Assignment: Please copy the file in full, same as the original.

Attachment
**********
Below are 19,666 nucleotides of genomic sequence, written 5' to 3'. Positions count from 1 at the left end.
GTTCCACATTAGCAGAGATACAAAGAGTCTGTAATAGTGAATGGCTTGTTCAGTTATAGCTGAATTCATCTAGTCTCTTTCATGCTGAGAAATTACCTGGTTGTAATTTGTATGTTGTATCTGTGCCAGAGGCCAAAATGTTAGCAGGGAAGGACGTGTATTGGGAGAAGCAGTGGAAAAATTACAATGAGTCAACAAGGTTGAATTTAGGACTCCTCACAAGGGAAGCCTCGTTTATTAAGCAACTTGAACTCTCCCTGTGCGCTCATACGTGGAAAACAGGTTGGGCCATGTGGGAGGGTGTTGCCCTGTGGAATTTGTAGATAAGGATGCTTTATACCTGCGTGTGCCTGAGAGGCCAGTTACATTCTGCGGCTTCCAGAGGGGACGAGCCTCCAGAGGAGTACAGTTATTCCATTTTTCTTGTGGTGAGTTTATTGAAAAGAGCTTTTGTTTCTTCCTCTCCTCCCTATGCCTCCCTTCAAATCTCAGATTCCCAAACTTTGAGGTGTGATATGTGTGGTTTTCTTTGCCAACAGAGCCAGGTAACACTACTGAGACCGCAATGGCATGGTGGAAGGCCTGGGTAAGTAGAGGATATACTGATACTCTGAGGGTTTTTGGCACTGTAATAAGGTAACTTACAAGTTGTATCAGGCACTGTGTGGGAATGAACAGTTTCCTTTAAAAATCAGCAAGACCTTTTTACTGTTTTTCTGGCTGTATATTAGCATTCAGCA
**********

Below are 19,666 nucleotides of genomic sequence, written 5' to 3'. Positions count from 1 at the left end.
GTTCCACATTAGCAGAGATACAAAGAGTCTGTAATAGTGAATGGCTTGTTCAGTTATAGCTGAATTCATCTAGTCTCTTTCATGCTGAGAAATTACCTGGTTGTAATTTGTATGTTGTATCTGTGCCAGAGGCCAAAATGTTAGCAGGGAAGGACGTGTATTGGGAGAAGCAGTGGAAAAATTACAATGAGTCAACAAGGTTGAATTTAGGACTCCTCACAAGGGAAGCCTCGTTTATTAAGCAACTTGAACTCTCCCTGTGCGCTCATACGTGGAAAACAGGTTGGGCCATGTGGGAGGGTGTTGCCCTGTGGAATTTGTAGATAAGGATGCTTTATACCTGCGTGTGCCTGAGAGGCCAGTTACATTCTGCGGCTTCCAGAGGGGACGAGCCTCCAGAGGAGTACAGTTATTCCATTTTTCTTGTGGTGAGTTTATTGAAAAGAGCTTTTGTTTCTTCCTCTCCTCCCTATGCCTCCCTTCAAATCTCAGATTCCCAAACTTTGAGGTGTGATATGTGTGGTTTTCTTTGCCAACAGAGCCAGGTAACACTACTGAGACCGCAATGGCATGGTGGAAGGCCTGGGTAAGTAGAGGATATACTGATACTCTGAGGGTTTTTGGCACTGTAATAAGGTAACTTACAAGTTGTATCAGGCACTGTGTGGGAATGAACAGTTTCCTTTAAAAATCAGCAAGACCTTTTTACTGTTTTTCTGGCTGTATATTAGCATTCAGCA